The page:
The trial investigator could not also independently prove that claim in court with any other evidence aside from what was alleged by Dr Amoah, however, Justice Honyenuga, a Justice of the Supreme Court sitting as an additional High Court judge, declared:
“I must state that the prosecution’s case was not so discredited as a result of cross-examination…It is natural that there could be discrepancies or inconsistencies here and there but it is not every discrepancy that is fatal to the prosecution’s case and it is for the Judge to direct himself on these.”
It also played out in court that Dr Amoah’s account before an investigative/disciplinary committee set up by COCOBOD, and what he gave in court on a certificate he signed to approve lithovit fertilizer varied.
Moreover, Dr Amoah during cross-examination said he was satisfied with the scientific report of his team on Lithovit fertilizers, despite his own claim that it was tested for 6 months, and went ahead to issue the certificate authorizing the purchase of the fertilizer which some farmers have stated had increased their cocoa yields.
But the judge noted, “In any case whatever, PW1 stated before the committee was not on oath.”
Interestingly, although the submissions of prosecution witnesses that fertilizer has to be tested for two years by CRIG were not supported with any documentary proof, the judge upheld them.
This was conveniently done after Justice Honyenuga.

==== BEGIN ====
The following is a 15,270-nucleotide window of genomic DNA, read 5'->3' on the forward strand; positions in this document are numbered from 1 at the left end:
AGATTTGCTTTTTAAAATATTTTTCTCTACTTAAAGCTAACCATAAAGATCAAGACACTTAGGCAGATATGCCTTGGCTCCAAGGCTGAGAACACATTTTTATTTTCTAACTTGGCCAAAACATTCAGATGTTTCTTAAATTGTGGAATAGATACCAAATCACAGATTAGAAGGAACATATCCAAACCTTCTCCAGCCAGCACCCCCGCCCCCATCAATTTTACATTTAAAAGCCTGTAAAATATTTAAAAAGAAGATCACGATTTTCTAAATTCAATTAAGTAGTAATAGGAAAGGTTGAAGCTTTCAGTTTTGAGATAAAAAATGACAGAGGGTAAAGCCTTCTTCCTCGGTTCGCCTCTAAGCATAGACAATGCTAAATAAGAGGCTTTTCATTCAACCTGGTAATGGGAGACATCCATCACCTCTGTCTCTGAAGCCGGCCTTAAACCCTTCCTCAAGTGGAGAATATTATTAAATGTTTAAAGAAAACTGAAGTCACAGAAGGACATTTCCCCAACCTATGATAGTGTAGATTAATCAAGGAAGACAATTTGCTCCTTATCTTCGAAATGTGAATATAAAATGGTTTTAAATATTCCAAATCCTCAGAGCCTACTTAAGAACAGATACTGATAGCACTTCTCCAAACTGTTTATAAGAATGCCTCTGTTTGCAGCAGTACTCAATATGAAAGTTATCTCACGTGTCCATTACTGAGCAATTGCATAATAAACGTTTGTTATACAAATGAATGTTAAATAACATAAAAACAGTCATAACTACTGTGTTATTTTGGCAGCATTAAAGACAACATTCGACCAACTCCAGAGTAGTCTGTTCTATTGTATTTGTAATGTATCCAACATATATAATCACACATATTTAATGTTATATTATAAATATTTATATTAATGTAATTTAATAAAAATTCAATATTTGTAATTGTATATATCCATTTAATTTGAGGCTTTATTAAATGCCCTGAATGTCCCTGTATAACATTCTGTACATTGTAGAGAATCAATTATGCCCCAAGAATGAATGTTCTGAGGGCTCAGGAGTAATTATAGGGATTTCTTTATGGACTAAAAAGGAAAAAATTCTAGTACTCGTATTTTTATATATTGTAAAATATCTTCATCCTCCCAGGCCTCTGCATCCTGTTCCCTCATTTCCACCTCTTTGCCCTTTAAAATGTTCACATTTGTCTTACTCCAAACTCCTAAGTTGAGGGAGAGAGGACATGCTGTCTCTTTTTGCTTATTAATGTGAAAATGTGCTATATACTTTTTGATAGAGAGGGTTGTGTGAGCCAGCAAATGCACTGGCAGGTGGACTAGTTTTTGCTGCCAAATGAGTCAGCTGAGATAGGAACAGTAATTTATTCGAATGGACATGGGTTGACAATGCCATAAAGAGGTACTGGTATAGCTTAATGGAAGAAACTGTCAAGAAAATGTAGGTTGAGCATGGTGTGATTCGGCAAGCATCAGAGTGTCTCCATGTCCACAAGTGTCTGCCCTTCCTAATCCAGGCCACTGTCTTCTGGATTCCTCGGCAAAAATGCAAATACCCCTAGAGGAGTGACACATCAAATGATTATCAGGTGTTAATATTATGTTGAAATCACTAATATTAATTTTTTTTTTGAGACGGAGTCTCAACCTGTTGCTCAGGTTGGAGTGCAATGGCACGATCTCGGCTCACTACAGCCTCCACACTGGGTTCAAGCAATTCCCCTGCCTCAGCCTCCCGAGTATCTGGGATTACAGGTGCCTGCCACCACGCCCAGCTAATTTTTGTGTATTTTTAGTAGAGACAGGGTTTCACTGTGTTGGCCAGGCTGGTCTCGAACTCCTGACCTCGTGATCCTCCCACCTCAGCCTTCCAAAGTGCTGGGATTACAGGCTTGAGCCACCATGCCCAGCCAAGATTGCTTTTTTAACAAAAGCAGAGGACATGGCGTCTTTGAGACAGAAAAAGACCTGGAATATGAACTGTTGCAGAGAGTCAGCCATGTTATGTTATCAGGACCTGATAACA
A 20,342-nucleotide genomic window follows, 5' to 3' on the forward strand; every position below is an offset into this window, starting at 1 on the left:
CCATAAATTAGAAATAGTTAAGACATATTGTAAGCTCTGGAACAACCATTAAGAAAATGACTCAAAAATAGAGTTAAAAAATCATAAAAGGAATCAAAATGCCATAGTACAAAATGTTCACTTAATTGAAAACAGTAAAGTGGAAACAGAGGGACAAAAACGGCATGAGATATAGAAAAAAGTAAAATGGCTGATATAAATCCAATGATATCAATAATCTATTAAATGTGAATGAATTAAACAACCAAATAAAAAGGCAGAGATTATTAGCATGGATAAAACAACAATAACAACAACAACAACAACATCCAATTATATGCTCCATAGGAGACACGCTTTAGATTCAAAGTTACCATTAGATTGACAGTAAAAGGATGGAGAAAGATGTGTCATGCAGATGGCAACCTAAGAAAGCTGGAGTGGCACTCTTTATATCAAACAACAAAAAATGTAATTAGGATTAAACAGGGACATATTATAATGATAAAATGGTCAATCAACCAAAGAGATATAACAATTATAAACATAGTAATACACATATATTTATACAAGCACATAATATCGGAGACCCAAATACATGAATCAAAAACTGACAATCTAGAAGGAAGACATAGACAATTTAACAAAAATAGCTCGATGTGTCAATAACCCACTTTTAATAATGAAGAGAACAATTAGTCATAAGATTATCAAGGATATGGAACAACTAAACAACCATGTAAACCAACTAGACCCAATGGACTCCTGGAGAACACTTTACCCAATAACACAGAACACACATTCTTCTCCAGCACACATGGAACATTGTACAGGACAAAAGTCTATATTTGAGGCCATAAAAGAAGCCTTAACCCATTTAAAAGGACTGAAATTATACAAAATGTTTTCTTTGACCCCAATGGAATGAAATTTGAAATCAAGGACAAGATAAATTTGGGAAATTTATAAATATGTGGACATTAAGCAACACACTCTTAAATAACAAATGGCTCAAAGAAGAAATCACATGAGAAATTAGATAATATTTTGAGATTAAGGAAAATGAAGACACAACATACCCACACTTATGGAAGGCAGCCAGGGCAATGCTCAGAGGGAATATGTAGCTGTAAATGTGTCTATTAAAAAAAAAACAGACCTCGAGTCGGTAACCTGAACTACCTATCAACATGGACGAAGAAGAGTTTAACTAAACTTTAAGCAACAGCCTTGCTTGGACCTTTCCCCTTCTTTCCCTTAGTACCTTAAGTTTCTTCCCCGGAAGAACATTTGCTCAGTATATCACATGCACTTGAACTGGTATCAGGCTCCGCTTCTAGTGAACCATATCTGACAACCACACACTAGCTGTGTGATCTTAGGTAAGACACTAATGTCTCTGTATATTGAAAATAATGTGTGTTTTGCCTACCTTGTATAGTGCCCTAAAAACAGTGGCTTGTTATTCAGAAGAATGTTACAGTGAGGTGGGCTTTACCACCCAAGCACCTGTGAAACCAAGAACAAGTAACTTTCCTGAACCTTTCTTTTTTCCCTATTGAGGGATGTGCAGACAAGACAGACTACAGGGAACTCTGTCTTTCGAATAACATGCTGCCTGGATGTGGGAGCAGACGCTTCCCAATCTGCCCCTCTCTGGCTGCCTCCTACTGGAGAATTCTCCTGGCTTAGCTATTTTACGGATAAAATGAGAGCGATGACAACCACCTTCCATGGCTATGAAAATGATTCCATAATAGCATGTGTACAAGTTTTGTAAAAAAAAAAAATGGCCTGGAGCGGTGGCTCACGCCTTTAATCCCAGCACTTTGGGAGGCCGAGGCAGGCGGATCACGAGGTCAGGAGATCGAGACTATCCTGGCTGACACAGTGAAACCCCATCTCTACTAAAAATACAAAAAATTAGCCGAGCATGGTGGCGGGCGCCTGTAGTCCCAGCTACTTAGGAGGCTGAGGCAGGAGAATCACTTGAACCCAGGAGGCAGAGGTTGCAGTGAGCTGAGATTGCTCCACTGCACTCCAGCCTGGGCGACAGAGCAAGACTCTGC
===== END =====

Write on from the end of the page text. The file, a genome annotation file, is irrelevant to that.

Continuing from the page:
CRIG’s letter which is in evidence as Exhibit H page 73, dated September 22, 2017, under the headline “RE: QUERY – TESTING OF AGROCHEMICALS” reads in full: “There are no laid down protocols as such. With the advent of the testing of chemicals and machines at CRIG, Scientists in the various Scientific Divisions evolved their own protocol based on standard scientific procedures.
“These methods differ in the various Scientific Divisions and have not been static. They are reviewed from time to time based on inputs from the Ghana Cocoa Board, CRIG Management Scientists from the various Scientific Divisions of CRIG and new knowledge.
Rev. Fr. E.K. Oddoye, the then Deputy Executive Director, has not been called as a prosecution witness to speak to his crucial letter.
Persons who have been following the case are not surprised by the Judge’s stance on witnesses contradicting themselves with reference to the decision he took on a perjury case involving the third prosecution witness, Dr Yaw Adu-Ampomah.
Dr Adu-Ampomah, who is a former Deputy Chief Executive at COCBOD was a star witness for the prosecution and has been cited for perjury by counsel for Dr Opuni, but Justice Honyenuga declined to hear the perjury as moved by counsel for Dr Opuni in January last year.
He ruled that it would not be fair for the determination of the motion for perjury to precede the determination of the actual case.
Justice Honyenuga, asserted that the powers of the court “must be employed in exceptional circumstances” and should “be used sparingly”, adding it was “a wise precaution” to postpone some actions, noting that in a situation where Dr Opuni or Agongo are convicted, the perjury can be used to quash that decision upon appeal.
A total of 27 charges were levelled against Dr Stephen Opuni and businessman, Seidu Agongo, including willfully causing financial loss to the state and contravention of the Public Procurement Act.
They have both pleaded not guilty to the charges and are on a GHS 300,000 self-recognizance bail each.